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Researchers look for ancient human remains in northern Greenland.

Researchers look for ancient human remains in northern Greenland.

Claus Andreasen

The strange history of the North American Arctic

Archaeologists mapping ancient cultures in the North American Arctic—a region spanning present-day Greenland—have long puzzled over how different cultures relate to one another. Now, an unprecedented large-scale genomics study has traced many such cultures to the Paleo-Eskimos, a people who early inhabited the harsh environment continuously for 4000 years, only to vanish mysteriously about 700 years ago. The discovery could change how scientists understand migration patterns in the North American Arctic.

“This type of study … will be the key to solving many questions in history and prehistory,” says Svante Pääbo of the Max Planck Institute for Evolutionary Anthropology in Leipzig, Germany, who was not involved with the research.

Archaeologists have found many distinct cultures in the New World Arctic’s past that belong to the Paleo-Eskimo tradition. First came the Saqqaqs, people who lived in tent camps and chased caribou and seals about 4000 years ago. Succeeding them were the Dorsets, walrus hunters whose culture went through three distinct phases 2800 years ago. Finally came the Thules, ancestors to modern Inuits, who sailed in large skin boats and hunted whales 1000 years ago.

What puzzled scientists was the relationship between these cultures. Did they belong to one people or distinct groups? Did they represent one migration into the Americas from the Old World, or multiple waves?

To answer these questions, biologist Maanasa Raghavan of the University of Copenhagen and her colleagues collected bone, teeth, and hair samples of 169 ancient humans from different time periods in the New World Arctic region. The team generated mitochondrial DNA and low-coverage whole genome data from these samples. They also sequenced genomes from present-day Inuits and Native Americans—the latter marked a first in research, as Native Americans often refuse DNA testing. The team obtained tribal permission with help from an indigenous woman.

After comparing the ancient and modern genetic data, the researchers found that the Saqqaq and Dorset cultures belonged to one Paleo-Eskimo people, whose genetic lineage continued in the region for more than 4000 years, from 3000 B.C.E. to 1300 C.E., contradicting previous theories that the diverse cultures came from different peoples.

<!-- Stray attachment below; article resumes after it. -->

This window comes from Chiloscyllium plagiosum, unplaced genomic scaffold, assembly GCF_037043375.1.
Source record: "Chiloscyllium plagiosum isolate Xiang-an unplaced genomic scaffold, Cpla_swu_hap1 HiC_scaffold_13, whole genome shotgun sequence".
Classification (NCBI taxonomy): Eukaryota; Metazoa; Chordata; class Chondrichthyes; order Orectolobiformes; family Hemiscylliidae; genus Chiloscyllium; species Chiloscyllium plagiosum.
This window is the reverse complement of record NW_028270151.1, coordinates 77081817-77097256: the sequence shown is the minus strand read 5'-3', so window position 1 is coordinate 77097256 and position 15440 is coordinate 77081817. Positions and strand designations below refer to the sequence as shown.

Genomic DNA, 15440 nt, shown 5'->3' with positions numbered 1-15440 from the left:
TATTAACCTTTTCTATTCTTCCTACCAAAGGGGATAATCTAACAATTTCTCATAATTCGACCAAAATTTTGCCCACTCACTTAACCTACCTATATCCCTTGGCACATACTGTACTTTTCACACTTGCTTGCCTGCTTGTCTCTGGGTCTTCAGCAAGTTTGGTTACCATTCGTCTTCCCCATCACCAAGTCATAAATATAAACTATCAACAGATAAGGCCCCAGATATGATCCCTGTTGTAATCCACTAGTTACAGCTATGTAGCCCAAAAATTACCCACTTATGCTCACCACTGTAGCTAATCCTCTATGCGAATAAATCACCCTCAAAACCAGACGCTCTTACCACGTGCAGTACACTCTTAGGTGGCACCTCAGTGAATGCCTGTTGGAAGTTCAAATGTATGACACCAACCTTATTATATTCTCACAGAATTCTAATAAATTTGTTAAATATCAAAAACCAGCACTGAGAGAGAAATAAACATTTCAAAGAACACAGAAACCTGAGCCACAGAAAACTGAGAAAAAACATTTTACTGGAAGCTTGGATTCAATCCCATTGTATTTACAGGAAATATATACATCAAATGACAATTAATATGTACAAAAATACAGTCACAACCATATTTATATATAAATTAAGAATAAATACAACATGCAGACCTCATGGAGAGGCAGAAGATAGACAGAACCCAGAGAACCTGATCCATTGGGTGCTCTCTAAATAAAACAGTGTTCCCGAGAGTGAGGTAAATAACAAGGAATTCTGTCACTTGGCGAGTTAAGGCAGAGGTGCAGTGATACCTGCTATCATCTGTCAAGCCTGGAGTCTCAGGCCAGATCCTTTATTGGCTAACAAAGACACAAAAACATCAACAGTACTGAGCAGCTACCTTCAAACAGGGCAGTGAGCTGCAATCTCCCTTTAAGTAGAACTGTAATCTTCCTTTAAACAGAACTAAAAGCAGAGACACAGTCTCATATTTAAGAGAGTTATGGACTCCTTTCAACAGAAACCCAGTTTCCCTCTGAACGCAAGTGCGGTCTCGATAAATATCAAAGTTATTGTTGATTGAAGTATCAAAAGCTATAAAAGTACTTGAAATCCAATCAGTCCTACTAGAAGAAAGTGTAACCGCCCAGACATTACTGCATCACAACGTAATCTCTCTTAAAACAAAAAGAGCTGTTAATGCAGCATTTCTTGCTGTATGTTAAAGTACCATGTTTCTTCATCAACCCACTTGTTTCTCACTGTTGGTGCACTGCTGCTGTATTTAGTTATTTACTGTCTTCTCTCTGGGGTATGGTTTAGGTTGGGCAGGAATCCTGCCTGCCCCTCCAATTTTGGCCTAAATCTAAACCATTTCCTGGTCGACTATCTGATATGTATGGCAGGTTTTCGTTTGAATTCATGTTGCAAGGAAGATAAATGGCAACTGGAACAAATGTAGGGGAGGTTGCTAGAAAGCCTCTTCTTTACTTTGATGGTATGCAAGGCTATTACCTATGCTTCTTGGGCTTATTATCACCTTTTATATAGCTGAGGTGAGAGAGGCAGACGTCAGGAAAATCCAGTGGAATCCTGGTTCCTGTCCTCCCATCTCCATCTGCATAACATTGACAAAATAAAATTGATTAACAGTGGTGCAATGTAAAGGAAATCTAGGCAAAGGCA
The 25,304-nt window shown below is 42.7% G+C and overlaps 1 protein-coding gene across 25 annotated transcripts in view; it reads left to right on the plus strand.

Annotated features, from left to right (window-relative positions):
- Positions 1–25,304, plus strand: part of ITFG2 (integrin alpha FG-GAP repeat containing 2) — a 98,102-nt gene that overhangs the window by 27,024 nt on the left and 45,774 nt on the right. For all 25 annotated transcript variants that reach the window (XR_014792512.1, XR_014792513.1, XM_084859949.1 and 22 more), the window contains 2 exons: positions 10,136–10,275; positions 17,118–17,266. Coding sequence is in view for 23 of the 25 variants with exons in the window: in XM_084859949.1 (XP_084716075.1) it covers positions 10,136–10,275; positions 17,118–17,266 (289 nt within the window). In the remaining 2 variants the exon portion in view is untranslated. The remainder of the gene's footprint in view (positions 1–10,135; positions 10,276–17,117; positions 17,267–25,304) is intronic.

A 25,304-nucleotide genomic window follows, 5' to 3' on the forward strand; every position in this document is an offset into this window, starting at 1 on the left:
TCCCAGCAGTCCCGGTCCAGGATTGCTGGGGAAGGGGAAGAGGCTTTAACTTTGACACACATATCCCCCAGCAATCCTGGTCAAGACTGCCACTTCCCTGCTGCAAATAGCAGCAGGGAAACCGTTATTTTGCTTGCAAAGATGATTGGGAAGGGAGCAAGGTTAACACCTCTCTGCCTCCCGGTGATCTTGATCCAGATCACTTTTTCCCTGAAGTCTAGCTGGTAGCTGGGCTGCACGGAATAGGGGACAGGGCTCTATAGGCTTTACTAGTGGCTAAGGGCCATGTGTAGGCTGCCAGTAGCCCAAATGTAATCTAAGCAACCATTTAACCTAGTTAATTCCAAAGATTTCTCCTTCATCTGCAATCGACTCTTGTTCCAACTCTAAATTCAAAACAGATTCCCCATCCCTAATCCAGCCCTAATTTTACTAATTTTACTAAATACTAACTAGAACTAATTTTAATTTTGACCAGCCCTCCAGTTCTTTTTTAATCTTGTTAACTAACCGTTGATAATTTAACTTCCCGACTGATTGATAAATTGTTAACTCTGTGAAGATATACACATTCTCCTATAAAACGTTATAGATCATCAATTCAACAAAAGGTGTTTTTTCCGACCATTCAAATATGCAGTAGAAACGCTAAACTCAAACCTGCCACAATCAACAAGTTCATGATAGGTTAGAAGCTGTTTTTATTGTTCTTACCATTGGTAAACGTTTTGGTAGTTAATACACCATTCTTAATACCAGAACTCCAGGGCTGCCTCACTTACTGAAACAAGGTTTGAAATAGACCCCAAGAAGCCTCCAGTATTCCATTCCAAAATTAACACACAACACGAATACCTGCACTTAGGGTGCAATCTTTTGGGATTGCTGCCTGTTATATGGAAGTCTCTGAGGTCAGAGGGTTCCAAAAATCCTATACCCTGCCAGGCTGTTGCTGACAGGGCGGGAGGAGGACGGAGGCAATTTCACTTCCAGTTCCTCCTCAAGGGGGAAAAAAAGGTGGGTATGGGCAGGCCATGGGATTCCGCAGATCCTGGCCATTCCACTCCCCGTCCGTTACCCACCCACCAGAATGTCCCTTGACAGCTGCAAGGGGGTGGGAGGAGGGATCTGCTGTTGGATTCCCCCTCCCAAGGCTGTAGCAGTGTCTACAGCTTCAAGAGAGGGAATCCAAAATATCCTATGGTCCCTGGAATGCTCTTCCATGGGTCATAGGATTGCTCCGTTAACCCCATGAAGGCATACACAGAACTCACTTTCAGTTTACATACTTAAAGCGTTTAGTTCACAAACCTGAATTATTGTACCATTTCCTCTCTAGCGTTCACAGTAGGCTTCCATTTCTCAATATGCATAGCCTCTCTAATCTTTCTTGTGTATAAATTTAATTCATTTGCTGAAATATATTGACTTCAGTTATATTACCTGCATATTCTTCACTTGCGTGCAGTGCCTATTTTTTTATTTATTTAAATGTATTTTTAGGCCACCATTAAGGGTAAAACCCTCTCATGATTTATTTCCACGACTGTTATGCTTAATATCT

The Paleo-Eskimos are genetically distinct from Native Americans and Inuits, which means they represent a separate, later pulse of migration into the New World, says evolutionary geneticist Eske Willerslev of the University of Copenhagen, a co-author of the study. This contradicts previous theories that humans arrived in the Americas in three waves, painting a scenario of four waves instead—the Amerinds, the Na Dene Native Americans, the Paleo-Eskimos, and the Neo-Eskimo Thules.

The discovery, reported online today in Science, gives researchers a better understanding of Paleo-Eskimos—a people who were close to nature and held on to traditional values—while raising more questions about them. For one, the study suggests that Paleo-Eskimos were a resilient people who survived Artic climate changes for thousands of years, including cold spells that depopulated most of the region. During those times, they likely took refuge in resource-abundant areas such as southern Canada, and spread out across the Arctic again during warmer times, Willerslev says.

Those residing in southern Canada would have shared the land with Native Americans for thousands of years, he says, yet genetic and archaeological evidence indicates no signs of mingling or intermarriage. “When we see people meeting each other, they may fight each other, but normally they also have sex with each other,” he says. “That does not seem to be the case here.”

In fact, genetic analysis shows that all Paleo-Eskimos shared the same mitochondrial DNA, which is passed from mothers to children. This unusual homogeneity suggests few women were among the early Paleo-Eskimo settlers, Willerslev says.

The finding is consistent with previous Y-chromosome analyses that suggest early Paleo-Eskimo settlers could have ranged from as few as 40 to 50 people closely related to one another, says anthropologist Theodore Schurr of the University of Pennsylvania, who was not involved with the research.

The tiny founder population might also explain why Paleo-Eskimos didn’t interact with other groups, but instead evolved diverse cultures on their own, Schurr says. Scientists suspect that even at the height of development, the Paleo-Eskimo population never exceeded 3000.

These reindeer hunters would have broken off into small pockets scattered across the New World Arctic, Schurr says. Each pocket may have adapted to local conditions and developed individual lifestyles in isolation.

What intrigues researchers most is why the Paleo-Eskimo lineage disappeared after the late Dorsets, around the same time that Neo-Eskimo Thules expanded rapidly to the Arctic. Archaeologists have found no evidence of violent conflict between the Thules and the Dorsets, but it would be hard to ignore contrasts between the two groups. The whale-hunting Thules lived in large, well-organized villages and boasted advanced technologies such as dog sleds and sinew-backed bows. The Dorsets, on the other hand, lived in small villages of 20 to 30 people and hunted with chipped stone blades.

The researchers suspect that the Dorsets might have been pushed out to the fringes of the Arctic, or perhaps annihilated by a disease. "It's just mind-blowing to imagine an entire people who just completely vanished,” Willerslev says.